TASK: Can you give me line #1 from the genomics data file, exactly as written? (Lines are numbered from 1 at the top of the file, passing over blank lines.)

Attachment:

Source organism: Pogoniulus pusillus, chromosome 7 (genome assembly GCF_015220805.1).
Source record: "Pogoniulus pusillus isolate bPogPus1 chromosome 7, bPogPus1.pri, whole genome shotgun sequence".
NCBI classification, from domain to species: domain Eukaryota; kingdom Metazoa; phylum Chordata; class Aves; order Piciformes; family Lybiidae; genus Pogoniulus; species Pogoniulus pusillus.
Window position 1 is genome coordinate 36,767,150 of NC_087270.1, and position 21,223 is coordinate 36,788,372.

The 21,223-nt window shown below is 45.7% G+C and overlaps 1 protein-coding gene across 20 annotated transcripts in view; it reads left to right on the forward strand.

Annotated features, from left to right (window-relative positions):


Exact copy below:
Source organism: Pogoniulus pusillus, chromosome 7 (genome assembly GCF_015220805.1).